OAK BROOK, Ill. Contrast-enhanced ultrasound is an effective, noninvasive method for monitoring patients who undergo endovascular repair for abdominal aortic aneurysms, according to a new study published in the journal Radiology.
"Our findings support the addition of contrast-enhanced ultrasound as a complementary tool in the follow-up of these patients," said Rosa Gilabert, M.D., Ph.D., from the Hospital Clinic at the University of Barcelona in Spain.
An abdominal aortic aneurysm occurs when the large blood vessel that supplies blood to the abdomen, pelvis and legs becomes abnormally large or balloons outward. Abdominal aortic aneurysms can occur in anyone, but are most commonly found in men over the age of 60 with one or more risk factors, such as smoking, high blood pressure, a positive family history, high cholesterol, peripheral vascular disease or obesity. The aneurysm places stress on the wall of the aorta that can lead to wall rupture. Mortality rates after rupture are high.
Endovascular repair of abdominal aortic aneurysms (EVAR) involves placement of a stent graft called an endograft into the vessel to bypass the area of the aorta weakened by the aneurysm and keep it from rupturing. EVAR has substantially reduced mortality around the time of surgery when compared with open repair. However, EVAR effectiveness can be compromised by a complication, known as an endoleak, which carries the subsequent risk of rupture of the aneurysm sac.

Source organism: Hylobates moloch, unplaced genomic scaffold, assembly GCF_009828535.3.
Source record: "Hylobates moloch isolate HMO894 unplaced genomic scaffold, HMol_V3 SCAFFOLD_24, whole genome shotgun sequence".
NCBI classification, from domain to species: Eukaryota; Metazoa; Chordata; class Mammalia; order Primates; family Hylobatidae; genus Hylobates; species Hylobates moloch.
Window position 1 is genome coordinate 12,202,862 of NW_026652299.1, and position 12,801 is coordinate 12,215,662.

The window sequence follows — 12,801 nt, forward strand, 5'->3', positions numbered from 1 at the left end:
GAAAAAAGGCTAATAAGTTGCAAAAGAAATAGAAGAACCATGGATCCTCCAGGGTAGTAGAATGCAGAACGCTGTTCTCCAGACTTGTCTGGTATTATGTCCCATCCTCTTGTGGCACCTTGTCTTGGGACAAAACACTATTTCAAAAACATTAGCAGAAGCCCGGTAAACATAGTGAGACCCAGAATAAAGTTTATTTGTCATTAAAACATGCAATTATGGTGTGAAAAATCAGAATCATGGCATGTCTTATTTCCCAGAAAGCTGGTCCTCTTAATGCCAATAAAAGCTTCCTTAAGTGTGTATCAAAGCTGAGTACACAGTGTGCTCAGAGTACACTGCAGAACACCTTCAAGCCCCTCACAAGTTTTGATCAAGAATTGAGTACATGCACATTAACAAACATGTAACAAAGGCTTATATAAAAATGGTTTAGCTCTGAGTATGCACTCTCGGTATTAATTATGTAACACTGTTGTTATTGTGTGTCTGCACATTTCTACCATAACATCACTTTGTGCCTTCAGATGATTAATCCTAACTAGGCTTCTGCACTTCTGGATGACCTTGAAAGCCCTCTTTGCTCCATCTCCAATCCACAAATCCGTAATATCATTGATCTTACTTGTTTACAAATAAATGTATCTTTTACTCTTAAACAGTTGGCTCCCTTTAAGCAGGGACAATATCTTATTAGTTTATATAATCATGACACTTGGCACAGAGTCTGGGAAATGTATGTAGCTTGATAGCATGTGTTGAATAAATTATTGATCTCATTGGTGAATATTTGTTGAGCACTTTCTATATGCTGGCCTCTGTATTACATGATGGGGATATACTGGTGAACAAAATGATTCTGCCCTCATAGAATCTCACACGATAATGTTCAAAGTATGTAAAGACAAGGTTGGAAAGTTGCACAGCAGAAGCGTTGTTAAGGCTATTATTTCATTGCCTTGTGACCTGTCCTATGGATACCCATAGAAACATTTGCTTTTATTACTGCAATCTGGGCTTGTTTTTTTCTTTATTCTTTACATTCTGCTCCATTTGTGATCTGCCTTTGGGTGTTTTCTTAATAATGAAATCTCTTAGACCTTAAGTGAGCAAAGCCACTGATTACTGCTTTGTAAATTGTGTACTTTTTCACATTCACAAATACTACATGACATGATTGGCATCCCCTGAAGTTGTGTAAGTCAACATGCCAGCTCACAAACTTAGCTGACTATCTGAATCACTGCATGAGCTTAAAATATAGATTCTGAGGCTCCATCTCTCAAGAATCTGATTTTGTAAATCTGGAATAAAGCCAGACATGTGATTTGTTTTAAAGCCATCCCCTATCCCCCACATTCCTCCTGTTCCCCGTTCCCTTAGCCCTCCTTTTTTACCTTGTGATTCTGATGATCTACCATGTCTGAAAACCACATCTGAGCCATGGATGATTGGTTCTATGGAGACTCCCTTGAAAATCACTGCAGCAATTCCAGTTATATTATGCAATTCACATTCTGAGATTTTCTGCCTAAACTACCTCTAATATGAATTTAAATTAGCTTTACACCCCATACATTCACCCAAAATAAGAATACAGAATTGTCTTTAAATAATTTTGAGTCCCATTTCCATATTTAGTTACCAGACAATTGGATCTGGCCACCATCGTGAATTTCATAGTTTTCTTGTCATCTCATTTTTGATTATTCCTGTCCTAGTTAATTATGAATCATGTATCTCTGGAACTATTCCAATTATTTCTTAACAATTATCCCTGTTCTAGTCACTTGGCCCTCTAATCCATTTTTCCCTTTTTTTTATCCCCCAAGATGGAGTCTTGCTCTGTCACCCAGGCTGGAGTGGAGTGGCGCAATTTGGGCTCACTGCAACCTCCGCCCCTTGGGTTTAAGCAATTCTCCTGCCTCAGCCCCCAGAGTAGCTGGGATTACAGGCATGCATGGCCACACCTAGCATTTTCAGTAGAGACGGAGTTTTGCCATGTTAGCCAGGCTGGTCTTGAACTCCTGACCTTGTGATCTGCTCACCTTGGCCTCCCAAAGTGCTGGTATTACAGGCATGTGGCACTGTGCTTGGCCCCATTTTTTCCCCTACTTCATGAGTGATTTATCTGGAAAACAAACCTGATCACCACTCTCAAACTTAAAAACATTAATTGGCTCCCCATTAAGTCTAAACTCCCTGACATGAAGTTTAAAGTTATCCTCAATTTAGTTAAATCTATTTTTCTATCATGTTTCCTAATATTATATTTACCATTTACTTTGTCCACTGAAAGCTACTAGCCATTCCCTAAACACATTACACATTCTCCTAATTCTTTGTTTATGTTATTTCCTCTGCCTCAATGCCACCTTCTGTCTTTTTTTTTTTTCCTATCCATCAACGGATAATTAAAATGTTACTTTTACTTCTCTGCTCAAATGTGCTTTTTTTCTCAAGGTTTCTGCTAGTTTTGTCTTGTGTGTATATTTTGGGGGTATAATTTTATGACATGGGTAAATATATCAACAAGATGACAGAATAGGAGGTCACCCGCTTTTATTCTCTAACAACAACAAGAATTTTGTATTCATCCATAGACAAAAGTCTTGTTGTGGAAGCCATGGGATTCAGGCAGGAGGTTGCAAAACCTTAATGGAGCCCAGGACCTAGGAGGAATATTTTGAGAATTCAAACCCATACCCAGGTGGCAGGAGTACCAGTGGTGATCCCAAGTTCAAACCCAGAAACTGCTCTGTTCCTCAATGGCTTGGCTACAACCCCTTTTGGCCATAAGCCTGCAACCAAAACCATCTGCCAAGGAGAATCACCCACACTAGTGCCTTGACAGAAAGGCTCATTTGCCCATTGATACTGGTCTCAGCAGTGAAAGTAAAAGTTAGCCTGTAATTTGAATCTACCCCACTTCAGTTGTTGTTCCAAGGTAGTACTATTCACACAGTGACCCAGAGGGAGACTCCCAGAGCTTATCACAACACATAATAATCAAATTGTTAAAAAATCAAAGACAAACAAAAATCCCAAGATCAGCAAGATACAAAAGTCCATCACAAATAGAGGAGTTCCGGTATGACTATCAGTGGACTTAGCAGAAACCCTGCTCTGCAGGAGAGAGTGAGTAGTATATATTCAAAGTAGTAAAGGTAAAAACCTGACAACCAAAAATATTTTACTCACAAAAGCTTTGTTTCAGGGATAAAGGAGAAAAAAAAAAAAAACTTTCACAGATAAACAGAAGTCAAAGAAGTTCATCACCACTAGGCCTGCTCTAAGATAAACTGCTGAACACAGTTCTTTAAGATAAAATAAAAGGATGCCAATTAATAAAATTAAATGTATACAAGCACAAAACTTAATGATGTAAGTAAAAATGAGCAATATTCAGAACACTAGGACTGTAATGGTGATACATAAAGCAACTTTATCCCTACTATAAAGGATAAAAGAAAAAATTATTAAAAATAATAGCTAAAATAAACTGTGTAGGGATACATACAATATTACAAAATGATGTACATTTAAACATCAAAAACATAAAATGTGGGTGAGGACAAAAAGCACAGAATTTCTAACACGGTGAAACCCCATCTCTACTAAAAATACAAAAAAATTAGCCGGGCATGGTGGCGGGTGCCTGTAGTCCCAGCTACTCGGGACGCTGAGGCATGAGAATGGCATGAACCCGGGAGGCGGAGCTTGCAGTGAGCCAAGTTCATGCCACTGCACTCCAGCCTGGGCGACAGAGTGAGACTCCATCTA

Routine surveillance of endovascular stent placement with computed tomography (CT) angiography enables detection of potential complications in patients with endografts, but it also exposes the patient to ionizing radiation and potential kidney damage from the CT contrast agent.
Dr. Gilabert and colleagues studied ultrasound with a second-generation contrast agent and contrast-specific software as an alternative to CT angiography. The newer contrast agent consists of a su
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Radiological Society of North America